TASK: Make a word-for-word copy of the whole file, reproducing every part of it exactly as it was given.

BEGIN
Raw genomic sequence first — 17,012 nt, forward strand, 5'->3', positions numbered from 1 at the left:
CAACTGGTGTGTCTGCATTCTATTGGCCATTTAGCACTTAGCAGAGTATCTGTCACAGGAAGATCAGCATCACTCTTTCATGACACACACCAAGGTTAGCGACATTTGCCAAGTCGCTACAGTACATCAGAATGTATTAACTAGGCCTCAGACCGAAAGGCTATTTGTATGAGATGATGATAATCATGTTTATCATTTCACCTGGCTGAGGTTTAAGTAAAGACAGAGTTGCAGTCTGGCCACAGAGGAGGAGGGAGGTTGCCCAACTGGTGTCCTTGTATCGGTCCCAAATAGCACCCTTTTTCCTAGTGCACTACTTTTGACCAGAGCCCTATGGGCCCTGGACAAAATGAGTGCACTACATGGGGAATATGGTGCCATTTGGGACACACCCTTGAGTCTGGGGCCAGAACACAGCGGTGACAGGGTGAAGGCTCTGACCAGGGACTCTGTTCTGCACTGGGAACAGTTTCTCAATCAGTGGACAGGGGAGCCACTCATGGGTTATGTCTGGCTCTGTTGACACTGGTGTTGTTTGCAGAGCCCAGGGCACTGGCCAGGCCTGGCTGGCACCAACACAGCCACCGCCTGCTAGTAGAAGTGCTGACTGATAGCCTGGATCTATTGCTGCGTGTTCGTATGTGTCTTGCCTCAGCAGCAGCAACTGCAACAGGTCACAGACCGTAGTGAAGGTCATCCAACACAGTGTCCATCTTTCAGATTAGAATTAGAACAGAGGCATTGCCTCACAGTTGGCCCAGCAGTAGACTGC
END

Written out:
Raw genomic sequence first — 17,012 nt, forward strand, 5'->3', positions numbered from 1 at the left:
CAACTGGTGTGTCTGCATTCTATTGGCCATTTAGCACTTAGCAGAGTATCTGTCACAGGAAGATCAGCATCACTCTTTCATGACACACACCAAGGTTAGCGACATTTGCCAAGTCGCTACAGTACATCAGAATGTATTAACTAGGCCTCAGACCGAAAGGCTATTTGTATGAGATGATGATAATCATGTTTATCATTTCACCTGGCTGAGGTTTAAGTAAAGACAGAGTTGCAGTCTGGCCACAGAGGAGGAGGGAGGTTGCCCAACTGGTGTCCTTGTATCGGTCCCAAATAGCACCCTTTTTCCTAGTGCACTACTTTTGACCAGAGCCCTATGGGCCCTGGACAAAATGAGTGCACTACATGGGGAATATGGTGCCATTTGGGACACACCCTTGAGTCTGGGGCCAGAACACAGCGGTGACAGGGTGAAGGCTCTGACCAGGGACTCTGTTCTGCACTGGGAACAGTTTCTCAATCAGTGGACAGGGGAGCCACTCATGGGTTATGTCTGGCTCTGTTGACACTGGTGTTGTTTGCAGAGCCCAGGGCACTGGCCAGGCCTGGCTGGCACCAACACAGCCACCGCCTGCTAGTAGAAGTGCTGACTGATAGCCTGGATCTATTGCTGCGTGTTCGTATGTGTCTTGCCTCAGCAGCAGCAACTGCAACAGGTCACAGACCGTAGTGAAGGTCATCCAACACAGTGTCCATCTTTCAGATTAGAATTAGAACAGAGGCATTGCCTCACAGTTGGCCCAGCAGTAGACTGC